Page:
Cases

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1.Commonwealth v State of Tasmania
http://en.wikipedia.org/wiki/Commonwealth_v_Tasmania

2. Lee v Knapp
In Lee v Knapp [1967] 2 QB 442 an Act required that a motorist "stop" after an accident. The defendant claimed that they did in fact momentarily halt, before proceeding, therefore complying with a commonly accepted literal meaning of "stop". The judge found that in this circumstance "stop" meant halt and wait for police or other officials to investigate the accident. A literal interpretation was against the purpose of the law.

3a Smith v Hughes

SMITH v HUGHES (1960) 1 WLR 830

LORD PARKER CJ:

These are six appeals by way of case stated by one of the stipendiary magistrates sitting at Bow Street, before whom informations were preferred by police officers against the defendants, in each case that she ‘being a common prostitute, did solicit in a street for the purpose of prostitution, contrary to section 1 (1) of the Street Offences Act, 1959.’ The magistrate in each case found that the defendant was a common prostitute, that she had solicited and that the solicitation was in a street, and in each case fined the defendant.

The facts, to all intents and purposes, raise the same point in each case; there are minute differences. The appellants in each case were not themselves physically in the street but were in a house adjoining the street. In one case the appellant was on a balcony and she attracted the attention of men in the street by tapping and calling down to them. In other cases the appellants were in ground-floor windows, either closed or half open, and in another case in a first-floor window.

The sole question here is whether in those circumstances each appellant was soliciting in a street or public place. The words of s. 1 (1) of the Act are in this form: ‘It shall be an offence for a common prostitute to loiter or solicit in a street or public place for the purpose of prostitution.’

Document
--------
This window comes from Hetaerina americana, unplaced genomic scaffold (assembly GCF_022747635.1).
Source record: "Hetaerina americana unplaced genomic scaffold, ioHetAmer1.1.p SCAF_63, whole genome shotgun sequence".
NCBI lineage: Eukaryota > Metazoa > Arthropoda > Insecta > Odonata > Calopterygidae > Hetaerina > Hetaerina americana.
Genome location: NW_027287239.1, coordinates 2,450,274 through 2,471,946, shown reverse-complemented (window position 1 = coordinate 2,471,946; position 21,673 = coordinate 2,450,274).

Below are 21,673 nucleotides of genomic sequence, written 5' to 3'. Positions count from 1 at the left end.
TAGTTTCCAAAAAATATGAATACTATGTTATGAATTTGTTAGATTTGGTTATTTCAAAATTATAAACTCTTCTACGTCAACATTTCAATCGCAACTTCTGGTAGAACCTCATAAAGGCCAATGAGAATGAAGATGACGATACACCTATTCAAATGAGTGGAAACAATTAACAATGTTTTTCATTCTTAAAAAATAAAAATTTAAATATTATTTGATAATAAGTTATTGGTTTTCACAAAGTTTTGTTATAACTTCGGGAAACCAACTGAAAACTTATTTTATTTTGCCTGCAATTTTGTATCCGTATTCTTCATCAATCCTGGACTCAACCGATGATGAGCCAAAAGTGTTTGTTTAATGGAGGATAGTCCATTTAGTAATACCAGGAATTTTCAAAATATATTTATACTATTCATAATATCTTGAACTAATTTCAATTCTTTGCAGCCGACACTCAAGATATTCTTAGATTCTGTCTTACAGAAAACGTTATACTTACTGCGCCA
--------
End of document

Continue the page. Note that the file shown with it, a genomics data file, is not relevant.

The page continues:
Observe that it does not say there specifically that the person who is doing the soliciting must be in the street. Equally it does not say that it is enough if the person who receives the solicitation or to whom it is addressed is in the street. For my part, I approach the matter by considering what is the mischief aimed at by this Act. Everybody knows that this was an Act intended to clean up the streets, to enable people to walk along the streets without being molested or solicited by common prostitutes. Viewed in that way, it can matter little whether the prostitute is soliciting while in the street or is standing in a doorway or on a balcony, or at a window, or whether the window is shut or open or half open; in each case her solicitation is projected to and addressed to somebody walking in the street. For my part, I am content to base my decision on that ground and that ground alone. I think that the magistrate came to a correct conclusion in each case, and that these appeals should be dismissed.

LORD PARKER CJ:

These are six appeals by way of Cases Stated by one of the stipendiary magistrates sitting at Bow Street, before whom informations were preferred by the respondent in each case against the appellant for that she ‘being a common prostitute, did solicit in a street for the purpose of prostitution, contrary to s 1(1) of the Street Offences Act, 1959.’ The magistrate in each case found that the appellant was a common prostitute, that she had solicited and that the solicitation was in a street, and in each case fined the appellant.

The facts, to all intents and purposes, raise the same point in each case; there are minute differences. The appellants in each case were not themselves physically in the street but were in a house adjoining the street. In one case the appellant was on a balcony and she attracted the attention of men in the street by tapping and calling down to them. In other cases the appellants were in ground-floor windows, either closed or half open, and in another case in a...
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